The Kogi state Independent National Electoral Commission on Wednesday announced dates for the commencement of the recall process of the embattled Senator representing Kogi West, Dino Melaye.

The Resident Electoral Commissioner in the state, Prof. James Apam, said following the appeal court ruling that INEC can commence the recall process, the commission has fixed the last Saturday of April as the verification date.

INEC also fixed first Saturday in the month of May as the day that a referendum would be conducted in line with the electoral laws.

Apam spoke at a stakeholders’ forum on Wednesday in Lokoja.

He said, “On this day, the Commission will endeavour to invite all those who have signed the recall register to come forward and identify their signature.”

According to him, if this process is successful, the Commission will proceed to the next stage where a referendum of all registered voters would be conducted.

“Here, voters will be asked to vote either ‘yes’ or ‘no’ to the question of whether they want Senator Dino Melaye recalled.

“If the answer meets the constitutional requirements of 51 percent ‘yes,’ the process moves to the next stage; but if it fails, the process stops,” Apam explained.

Recall that the appeal court had, last week, thrown out Senator Dino Melaye’s suit challenging the move to recall him.

Recall also that the embattled Senator has vowed to proceed to the Supreme Court in the bid to stop INEC from proceeding with the process.

Apam said that as a law-abiding entity, INEC will not do anything outside the dictates of the law, noting, “that is why we have to wait till after the judgement before going ahead with the process.”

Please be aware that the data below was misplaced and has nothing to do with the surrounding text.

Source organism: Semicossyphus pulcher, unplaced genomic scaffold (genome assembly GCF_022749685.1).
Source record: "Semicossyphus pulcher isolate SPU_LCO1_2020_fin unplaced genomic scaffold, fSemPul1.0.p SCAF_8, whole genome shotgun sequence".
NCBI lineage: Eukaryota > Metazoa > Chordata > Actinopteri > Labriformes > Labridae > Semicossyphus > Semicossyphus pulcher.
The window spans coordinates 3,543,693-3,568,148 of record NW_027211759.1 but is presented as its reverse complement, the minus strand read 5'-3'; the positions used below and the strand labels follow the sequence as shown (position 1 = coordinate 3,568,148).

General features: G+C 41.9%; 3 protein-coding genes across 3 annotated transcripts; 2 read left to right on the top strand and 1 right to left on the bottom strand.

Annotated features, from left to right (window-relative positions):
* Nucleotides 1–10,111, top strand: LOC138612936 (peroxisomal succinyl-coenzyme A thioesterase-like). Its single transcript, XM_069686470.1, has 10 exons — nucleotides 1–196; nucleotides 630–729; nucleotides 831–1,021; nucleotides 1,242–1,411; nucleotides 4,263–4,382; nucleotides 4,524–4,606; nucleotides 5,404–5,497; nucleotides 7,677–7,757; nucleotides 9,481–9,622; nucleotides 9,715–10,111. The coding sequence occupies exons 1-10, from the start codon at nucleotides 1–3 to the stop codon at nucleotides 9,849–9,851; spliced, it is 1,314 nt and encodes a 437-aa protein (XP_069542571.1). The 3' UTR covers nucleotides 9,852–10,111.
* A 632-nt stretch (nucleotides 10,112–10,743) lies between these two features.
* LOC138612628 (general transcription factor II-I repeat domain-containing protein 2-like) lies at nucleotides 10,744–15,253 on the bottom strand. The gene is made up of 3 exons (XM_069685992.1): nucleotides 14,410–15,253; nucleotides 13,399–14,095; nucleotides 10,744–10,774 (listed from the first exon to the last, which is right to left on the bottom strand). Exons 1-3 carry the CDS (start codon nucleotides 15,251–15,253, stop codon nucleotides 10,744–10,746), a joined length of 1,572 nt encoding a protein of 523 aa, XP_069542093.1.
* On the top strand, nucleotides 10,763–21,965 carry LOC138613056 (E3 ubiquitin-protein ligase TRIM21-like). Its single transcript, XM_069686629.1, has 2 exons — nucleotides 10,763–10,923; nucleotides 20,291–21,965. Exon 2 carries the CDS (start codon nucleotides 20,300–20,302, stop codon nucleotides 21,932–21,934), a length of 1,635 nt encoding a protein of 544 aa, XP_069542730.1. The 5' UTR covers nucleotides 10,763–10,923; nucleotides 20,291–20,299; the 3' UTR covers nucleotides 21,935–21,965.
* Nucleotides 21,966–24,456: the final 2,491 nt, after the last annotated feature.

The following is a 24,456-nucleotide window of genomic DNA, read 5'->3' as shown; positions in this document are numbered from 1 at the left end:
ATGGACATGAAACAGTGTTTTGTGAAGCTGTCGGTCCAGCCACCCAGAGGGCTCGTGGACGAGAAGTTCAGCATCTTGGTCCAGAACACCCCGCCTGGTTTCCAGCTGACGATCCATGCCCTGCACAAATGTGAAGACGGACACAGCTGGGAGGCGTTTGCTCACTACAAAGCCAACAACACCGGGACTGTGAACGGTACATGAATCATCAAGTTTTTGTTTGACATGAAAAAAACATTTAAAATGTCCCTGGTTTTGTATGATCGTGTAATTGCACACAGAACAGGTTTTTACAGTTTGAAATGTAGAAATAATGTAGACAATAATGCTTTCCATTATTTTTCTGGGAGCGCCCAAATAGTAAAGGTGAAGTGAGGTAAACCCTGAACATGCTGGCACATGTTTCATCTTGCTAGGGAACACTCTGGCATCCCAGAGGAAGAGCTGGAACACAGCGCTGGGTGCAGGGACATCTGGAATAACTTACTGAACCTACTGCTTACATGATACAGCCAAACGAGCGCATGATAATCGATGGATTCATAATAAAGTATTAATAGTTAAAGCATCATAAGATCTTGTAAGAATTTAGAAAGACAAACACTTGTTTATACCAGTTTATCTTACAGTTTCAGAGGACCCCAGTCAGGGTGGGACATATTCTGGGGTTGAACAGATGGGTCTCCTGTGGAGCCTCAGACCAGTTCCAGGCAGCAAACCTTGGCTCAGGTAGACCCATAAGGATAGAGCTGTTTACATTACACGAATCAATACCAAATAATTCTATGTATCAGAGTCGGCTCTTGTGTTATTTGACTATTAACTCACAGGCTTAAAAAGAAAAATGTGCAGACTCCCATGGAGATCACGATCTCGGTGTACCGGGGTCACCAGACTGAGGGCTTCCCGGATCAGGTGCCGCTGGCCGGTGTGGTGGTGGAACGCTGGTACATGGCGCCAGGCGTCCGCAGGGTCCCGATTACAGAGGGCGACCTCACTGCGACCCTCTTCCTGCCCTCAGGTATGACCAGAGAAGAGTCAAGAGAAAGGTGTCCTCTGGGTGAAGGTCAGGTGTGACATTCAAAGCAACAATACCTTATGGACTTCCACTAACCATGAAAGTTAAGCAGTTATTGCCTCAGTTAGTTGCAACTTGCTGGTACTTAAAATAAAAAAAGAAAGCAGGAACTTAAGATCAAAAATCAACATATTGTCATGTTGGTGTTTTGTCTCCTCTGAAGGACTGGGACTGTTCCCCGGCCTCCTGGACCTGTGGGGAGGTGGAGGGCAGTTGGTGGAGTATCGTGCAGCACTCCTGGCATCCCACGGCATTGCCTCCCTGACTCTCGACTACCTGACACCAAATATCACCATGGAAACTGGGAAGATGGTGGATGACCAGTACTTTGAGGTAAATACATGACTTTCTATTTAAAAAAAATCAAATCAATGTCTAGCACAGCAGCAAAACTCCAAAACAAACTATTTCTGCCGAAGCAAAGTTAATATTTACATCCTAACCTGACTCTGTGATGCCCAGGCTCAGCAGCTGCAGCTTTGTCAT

Election timetable: Senate kicks against court order, resolves to write CJN4

The senate on Thursday resolved to write a letter to Walter Onnoghen, chief justice of Nigeria (CJN), to inform him of its position on the court order that restrained the national assembly from further actions on the electoral act.

On Wednesday, a federal high court in Abuja gave the order in a suit filed by Accord Party.

The party is challenging the constitutionality of the ‎amendment to the electoral act.

Moving a motion on the floor of the senate, Godswill Akpabio, senate minority leader, wondered if a court injunction could stop the national assembly from carrying out its constitutional functions.

The minority leader said the matter should be taken “very seriously” to forestall reoccurrence of its nature in future.

“The issue really is not the bill itself, it has to do with due process and parliamentary functions. I am worried about the situation of powers as enshrined in our constitution,” he said.

“Can the court really rule an injunction, expatriate or otherwise, to stop the parliament from carrying out its constitutional duties? I have looked through the Nigerian constitution, and in my view, I don’t think it is right for the court to interfere in the affairs of the parliament, particularly when we are in the process of making legislation. We cannot be stopped by an injunction.